Sample First versus Comparison First Stimulus Presentations: Preliminary Findings for Two Individuals with Autism
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The current study was a replication of Petursdottir and Aguilar (Journal of Applied Behavior Analysis, 46, 58–68, 2016). Two different stimulus presentations were evaluated during auditory-visual discrimination training. A sample-first procedure, in which the sample stimulus was presented before the comparison stimuli, was compared to a comparison-first procedure, in which the sample presentation was presented after the comparison stimuli. The results indicated that both participants learned more quickly in the comparison-first condition, a finding that differed from Petursdottir and Aguilar (Journal of Applied Behavior Analysis, 46, 58–68, 2016).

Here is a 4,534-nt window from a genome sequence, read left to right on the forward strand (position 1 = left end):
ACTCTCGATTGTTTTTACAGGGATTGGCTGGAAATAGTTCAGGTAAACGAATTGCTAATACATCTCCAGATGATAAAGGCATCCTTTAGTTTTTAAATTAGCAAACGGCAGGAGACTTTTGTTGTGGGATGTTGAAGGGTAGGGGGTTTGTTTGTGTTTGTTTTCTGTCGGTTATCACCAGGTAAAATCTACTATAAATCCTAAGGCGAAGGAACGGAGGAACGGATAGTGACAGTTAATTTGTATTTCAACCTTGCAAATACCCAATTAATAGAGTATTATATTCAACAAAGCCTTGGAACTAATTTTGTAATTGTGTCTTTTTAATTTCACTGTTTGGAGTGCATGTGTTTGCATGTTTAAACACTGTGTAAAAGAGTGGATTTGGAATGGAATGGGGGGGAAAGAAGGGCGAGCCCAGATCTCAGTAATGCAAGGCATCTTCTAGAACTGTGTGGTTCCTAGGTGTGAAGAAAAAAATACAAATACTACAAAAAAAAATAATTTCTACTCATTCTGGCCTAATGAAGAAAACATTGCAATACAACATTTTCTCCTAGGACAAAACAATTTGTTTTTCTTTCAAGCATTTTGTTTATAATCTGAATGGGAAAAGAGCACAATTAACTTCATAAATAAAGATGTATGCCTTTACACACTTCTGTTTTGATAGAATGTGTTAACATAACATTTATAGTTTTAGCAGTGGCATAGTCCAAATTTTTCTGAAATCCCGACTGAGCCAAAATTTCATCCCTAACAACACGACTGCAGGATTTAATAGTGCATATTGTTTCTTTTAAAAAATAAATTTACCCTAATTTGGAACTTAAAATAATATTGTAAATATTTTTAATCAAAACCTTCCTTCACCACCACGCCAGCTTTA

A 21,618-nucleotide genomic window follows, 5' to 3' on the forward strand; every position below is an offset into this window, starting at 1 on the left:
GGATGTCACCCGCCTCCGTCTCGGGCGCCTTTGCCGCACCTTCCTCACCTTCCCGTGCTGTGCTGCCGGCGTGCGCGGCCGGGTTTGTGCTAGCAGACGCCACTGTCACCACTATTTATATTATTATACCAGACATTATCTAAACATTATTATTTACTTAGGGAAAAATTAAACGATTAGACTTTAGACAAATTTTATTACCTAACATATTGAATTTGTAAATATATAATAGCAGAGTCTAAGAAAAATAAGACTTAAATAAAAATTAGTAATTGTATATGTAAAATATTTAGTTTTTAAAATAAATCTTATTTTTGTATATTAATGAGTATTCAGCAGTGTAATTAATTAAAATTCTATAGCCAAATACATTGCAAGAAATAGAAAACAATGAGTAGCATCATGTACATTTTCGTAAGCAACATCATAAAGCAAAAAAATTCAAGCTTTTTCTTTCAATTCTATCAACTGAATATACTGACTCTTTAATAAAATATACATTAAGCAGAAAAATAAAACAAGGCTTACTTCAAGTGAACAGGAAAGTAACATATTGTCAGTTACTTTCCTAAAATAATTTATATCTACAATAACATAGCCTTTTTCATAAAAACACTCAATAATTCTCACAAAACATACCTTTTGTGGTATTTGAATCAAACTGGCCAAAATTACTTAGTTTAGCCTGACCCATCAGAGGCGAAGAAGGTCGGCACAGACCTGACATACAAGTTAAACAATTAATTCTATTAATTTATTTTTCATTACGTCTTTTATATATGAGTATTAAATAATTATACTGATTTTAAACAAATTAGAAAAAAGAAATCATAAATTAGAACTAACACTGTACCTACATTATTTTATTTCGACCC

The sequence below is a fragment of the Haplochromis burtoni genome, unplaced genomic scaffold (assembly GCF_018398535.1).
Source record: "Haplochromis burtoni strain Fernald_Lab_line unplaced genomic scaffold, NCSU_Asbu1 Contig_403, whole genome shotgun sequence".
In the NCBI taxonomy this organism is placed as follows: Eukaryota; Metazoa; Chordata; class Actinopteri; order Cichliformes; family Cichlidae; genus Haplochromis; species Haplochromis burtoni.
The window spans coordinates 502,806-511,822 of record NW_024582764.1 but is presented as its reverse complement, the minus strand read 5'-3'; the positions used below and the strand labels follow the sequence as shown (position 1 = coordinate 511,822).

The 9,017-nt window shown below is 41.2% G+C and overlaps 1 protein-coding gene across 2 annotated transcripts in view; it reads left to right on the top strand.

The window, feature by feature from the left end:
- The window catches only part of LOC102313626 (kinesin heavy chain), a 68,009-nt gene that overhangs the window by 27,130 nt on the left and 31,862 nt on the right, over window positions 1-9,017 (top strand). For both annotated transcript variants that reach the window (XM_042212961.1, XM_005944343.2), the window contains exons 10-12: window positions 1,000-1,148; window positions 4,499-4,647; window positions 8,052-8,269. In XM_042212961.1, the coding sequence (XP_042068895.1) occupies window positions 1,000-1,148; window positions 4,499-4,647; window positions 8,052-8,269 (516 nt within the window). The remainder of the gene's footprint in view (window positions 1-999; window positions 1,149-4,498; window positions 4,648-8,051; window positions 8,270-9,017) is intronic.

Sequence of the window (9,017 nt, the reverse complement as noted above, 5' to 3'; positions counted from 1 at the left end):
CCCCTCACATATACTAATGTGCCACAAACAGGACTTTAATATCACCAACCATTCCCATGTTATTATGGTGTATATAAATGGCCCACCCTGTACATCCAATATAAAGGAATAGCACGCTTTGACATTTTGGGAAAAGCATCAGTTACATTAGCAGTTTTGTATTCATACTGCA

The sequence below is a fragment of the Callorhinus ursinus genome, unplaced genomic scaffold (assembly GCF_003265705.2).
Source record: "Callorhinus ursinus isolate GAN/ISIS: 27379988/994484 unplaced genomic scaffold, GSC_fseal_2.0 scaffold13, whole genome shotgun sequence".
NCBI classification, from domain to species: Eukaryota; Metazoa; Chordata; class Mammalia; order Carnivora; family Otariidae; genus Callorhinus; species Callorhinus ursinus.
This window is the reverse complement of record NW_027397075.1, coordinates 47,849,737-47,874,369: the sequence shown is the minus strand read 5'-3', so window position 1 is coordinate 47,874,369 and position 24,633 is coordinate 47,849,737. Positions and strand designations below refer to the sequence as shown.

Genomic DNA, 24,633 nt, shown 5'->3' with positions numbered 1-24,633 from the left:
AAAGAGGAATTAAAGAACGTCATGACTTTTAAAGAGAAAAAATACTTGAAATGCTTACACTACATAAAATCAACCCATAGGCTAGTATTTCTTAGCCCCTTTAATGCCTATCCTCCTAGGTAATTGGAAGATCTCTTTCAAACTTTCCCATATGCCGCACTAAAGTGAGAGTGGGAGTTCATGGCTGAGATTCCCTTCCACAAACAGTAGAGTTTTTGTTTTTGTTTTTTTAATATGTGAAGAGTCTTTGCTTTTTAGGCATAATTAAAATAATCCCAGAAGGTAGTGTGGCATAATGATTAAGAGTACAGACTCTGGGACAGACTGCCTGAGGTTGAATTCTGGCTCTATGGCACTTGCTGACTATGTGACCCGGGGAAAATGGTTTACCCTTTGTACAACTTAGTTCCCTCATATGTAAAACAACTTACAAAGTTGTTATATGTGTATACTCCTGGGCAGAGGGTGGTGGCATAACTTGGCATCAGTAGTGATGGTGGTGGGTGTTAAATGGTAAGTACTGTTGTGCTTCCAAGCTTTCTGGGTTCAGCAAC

KeywordsMatching to sample Receptive language Stimulus control
Compliance with Ethical Standards
Conflict of Interest
Joseph Vedora declares that he has no conflict of interest. Tiffany Barry declares that she has no conflict of interest. John C. Ward-Horner declares that he has no conflict of interest.
All procedures performed in studies involving human participants were in accordance with the ethical standards of the institutional and/or national research committee and with the 1964 Helsinki declaration and its later amendments or comparable ethical standards.
Informed consent was obtained from all individual participants included in the study.
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